A man swung into his wish to be the horse of his unrequited love. He galloped when she requested. He trotted for her. He shook his handsome mane in her radiating presence. he savored every brush stroke and when she gave him a little heel kick in his ribs he yearned to lick her beautiful toes. Every sugar cube tasted like bliss as she gazed into his eyes. But when he couldn’t hold it back anymore and advanced on her in the barn, they had to put the crazed horse down.
And there was a woman whose mother always said to be careful what you wish for. So she swung into her wish to not become anything she wasn’t prepared for. Her wish came too true. Since she stuck to only what she was ready to do, she couldn’t progress or gain insight through the mistakes her wish forbade her from making.
Once there was a deranged warrior who swung his mace across his own land since there were no more wars to fight in other lands. Drunk on his power, he asked anyone who crossed his path if they saw what he saw and if they could not say what was exactly on his mind he would swing his mace and smash their heads clean off. He asked anyone young or old, small or big, and dispatched thousands of them in this way. The thing that was on his mind was always the same exact thing: if I am not you and you are not me then how are we us?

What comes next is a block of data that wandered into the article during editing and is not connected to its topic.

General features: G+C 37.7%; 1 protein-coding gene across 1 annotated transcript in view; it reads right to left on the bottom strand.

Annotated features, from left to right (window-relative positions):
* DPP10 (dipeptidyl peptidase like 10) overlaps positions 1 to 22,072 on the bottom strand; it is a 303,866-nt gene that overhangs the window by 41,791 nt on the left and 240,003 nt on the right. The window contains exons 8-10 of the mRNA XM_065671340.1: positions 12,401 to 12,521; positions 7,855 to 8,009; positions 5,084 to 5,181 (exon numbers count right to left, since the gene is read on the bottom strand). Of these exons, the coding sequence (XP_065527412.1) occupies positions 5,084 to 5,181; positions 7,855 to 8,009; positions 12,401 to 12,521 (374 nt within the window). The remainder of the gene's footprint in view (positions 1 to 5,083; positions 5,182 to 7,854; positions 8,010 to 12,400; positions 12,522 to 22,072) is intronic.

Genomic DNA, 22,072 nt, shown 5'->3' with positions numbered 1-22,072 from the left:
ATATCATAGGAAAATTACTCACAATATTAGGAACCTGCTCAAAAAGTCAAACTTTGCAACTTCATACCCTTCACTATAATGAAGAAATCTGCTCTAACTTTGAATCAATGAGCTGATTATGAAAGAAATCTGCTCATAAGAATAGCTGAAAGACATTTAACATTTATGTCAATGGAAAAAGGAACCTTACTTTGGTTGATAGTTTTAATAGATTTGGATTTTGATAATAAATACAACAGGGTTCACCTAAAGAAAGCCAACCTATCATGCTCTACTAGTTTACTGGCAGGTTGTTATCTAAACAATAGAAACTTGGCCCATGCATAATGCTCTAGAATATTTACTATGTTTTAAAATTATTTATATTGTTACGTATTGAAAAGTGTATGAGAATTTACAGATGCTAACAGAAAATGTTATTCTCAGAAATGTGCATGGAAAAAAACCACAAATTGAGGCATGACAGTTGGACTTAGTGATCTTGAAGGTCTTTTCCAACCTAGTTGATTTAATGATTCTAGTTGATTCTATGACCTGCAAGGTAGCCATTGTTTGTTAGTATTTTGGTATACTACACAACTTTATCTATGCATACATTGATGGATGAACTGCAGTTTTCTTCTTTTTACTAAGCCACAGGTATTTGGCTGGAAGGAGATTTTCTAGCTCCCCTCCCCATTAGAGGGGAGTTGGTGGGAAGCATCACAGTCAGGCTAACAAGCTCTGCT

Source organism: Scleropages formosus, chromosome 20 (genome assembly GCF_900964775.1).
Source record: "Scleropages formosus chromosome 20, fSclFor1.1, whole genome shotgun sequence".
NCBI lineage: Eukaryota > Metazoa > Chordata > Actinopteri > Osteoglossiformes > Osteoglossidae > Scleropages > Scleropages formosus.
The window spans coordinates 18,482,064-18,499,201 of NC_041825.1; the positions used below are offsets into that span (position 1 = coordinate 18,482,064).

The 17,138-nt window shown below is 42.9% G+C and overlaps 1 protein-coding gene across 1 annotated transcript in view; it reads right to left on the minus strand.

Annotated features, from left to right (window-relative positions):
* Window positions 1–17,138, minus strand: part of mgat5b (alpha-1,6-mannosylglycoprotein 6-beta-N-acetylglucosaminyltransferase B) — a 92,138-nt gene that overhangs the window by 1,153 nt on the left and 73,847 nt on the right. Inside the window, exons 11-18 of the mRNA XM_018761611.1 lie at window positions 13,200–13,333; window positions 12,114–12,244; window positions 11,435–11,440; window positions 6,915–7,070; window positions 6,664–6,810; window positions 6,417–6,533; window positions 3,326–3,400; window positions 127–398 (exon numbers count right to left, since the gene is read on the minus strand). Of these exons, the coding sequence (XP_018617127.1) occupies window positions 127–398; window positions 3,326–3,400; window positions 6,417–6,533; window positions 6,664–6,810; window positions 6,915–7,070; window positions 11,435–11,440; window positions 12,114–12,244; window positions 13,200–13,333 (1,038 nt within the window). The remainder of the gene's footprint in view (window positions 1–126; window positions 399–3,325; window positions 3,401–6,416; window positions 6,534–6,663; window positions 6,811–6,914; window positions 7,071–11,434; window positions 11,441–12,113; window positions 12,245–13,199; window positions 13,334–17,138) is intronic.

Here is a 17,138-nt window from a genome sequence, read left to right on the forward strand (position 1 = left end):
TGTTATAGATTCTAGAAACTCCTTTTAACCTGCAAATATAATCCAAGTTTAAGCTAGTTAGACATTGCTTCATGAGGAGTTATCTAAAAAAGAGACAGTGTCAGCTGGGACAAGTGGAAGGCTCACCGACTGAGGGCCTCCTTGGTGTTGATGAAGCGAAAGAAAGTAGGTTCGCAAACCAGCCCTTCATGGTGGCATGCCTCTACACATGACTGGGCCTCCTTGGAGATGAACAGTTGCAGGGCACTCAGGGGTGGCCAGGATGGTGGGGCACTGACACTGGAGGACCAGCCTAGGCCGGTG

The warrior had already smashed a few heads one day when a little girl stood before him with a rigid posture that bothered him. She looked so fragile but that rigidity scared him to think that anything powerful could be in such a little thing. He had already raised his mace so that its shadow covered her face when he asked her his question but the little girl said exactly what was on his mind and then answered his question: “silly fool, do you not see that a triangle must have three points to be a triangle at all? You are trying to make three points into one and it’s impossible. So shame on you for killing all those people for your stupid riddle.” Clearly the warrior did not understand what she had just told him and he begged her to explain it to him so he could understand it.